29. 29.
    Winter SF, Minna JD, Johnson BE, Takahashi T, Gazdar AF, Carbone DP: Development of antibodies against p53 in lung cancer patients appears to be dependent on the type of p53 mutation. Cancer Res 52:4168–4174, 1992Google Scholar
  30. 30.
    Bukh J, Purcell RH, Miller RH: Importance of primer selection for the detection of hepatitis C virus RNA with polymerase chain reaction assay. Proc Natl Acad Sci USA 89:187–189, 1992Google Scholar
  31. 31.
    Zeuzem S, Rüster B, Roth WK: Clinical evaluation of a new polymerase chain reaction assay (AmplicorTM HCV) for detection of hepatitis C virus. Z Gastroenterol 32:342–347, 1994Google Scholar
  32. 32.
    Nomura F, Ohnishi K, Tanabe Y: Clinical features and prognosis of hepatocellular carcinoma with reference to serum alpha-fetoprotein levels. Cancer 64:1700–1707, 1989Google Scholar
  33. 33.
    Kondo F, Wada K, Nagato Y, Nakajima T, Kondo Y, Hirooka N, Ebara M, Ohto M, Okuda K: Biopsy diagnosis of well-differentiated hepatocellular carcinoma based on new morphologic criteria. Hepatology 9:751–755, 1989Google Scholar
  34. 34.
    Peng SY, Lai PL, Chu JS, Lee PH, Tsung PT, Chen DS, Hsu HC: Expression and hypomethylation of α-fetoprotein gene in unicentric and multicentric human hepatocellular carcinoma. Hepatology 17:35–41, 1993Google Scholar
  35. 35.
    Buetow KH, Sheffield VC, Zhu M, Zhou T, Shen FM, Hino O, Smith M, McMahon BJ, Lanier AP, London WT, Redeker AG, Govindarajan S: Low frequency of p53 mutations observed in a diverse collection of primary hepatocellular carcinomas. Proc Natl Acad Sci USA 89:9622–9626, 1992Google Scholar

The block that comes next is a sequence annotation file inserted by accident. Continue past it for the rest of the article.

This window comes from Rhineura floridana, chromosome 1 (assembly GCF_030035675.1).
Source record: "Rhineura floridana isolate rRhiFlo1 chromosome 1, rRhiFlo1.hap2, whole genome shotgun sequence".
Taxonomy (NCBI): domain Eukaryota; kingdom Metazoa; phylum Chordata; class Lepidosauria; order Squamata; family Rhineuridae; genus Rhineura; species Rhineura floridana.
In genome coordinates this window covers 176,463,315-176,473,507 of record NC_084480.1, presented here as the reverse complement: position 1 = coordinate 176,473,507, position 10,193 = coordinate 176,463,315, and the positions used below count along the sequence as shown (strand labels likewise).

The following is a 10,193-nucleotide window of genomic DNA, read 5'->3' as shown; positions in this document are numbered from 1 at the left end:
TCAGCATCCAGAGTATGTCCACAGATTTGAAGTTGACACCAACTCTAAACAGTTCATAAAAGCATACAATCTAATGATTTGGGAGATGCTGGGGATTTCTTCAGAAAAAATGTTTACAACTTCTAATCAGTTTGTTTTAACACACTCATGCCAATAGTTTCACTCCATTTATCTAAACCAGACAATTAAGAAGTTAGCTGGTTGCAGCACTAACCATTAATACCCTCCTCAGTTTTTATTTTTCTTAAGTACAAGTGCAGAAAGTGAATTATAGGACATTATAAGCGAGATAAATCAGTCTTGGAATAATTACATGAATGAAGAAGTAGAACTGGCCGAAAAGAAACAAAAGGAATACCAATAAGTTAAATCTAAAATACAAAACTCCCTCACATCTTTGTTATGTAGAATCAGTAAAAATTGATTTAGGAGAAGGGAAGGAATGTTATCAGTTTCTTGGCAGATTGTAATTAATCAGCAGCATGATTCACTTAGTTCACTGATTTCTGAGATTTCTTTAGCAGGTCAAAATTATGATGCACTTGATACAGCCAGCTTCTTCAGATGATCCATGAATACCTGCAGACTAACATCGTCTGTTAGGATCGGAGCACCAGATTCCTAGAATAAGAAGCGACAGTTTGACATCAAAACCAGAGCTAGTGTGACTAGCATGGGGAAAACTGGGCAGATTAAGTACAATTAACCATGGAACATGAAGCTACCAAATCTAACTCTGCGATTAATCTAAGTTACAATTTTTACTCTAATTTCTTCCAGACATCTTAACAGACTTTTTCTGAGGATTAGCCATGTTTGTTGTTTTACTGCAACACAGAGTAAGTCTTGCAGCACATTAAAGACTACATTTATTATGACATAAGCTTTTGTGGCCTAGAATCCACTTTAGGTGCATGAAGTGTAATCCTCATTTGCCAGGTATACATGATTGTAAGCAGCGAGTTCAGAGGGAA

36. 36.
    Davidoff AM, Iglehart JD, Marks JR: Immune response to p53 is dependent upon p53/HSP70 complexes in breast cancer. Proc Natl Acad Sci USA 89:3439–3442, 1992Google Scholar
  37. 37.
    Labrecque S, Naor N, Thomson D, Matlashewski G: Analysis of the anti-p53 antibody response in cancer patients. Cancer Res 53:3468–3471, 1993Google Scholar
  38. 38.
    Aguilar F, Harris CC, Sun T, Hollstein M, Cerutti P: Geographic variation of p53 mutational profile in nonmalignant human liver. Science 264:1317–1319, 1994Google Scholar
  39. 39.
    Unsal H, Yakicier C, Marçais C, Kew M, Volkmann M, Zentgraf H, Isselbacher KJ, Ozturk M: Genetic heterogeneity of hepatocellular carcinoma. Proc Natl Acad Sci USA 91:822–826, 1994Google Scholar

Copyright information

© Plenum Publishing Corporation 1995

Authors and Affiliations

  • Jochen Readle
    • 1
    • 2
  • W. Kurt Roth
    • 1
    • 2
  • Gerhard Oremek
    • 1
    • 2
  • Wolfgang F. Caspary
    • 1
    • 2
  • Stefan Zeuzem
    • 1
    • 2
  1. 1.Second Department of Medicine, Division of GastroenterologyJohann Wolfgang Goethe-UniversityFrankfurt/MainGermany
  2. 2.Chemotherapeutisches Forschungsinstitut Georg-Speyer-HausFrankfurt/MainGermany

Personalised recommendations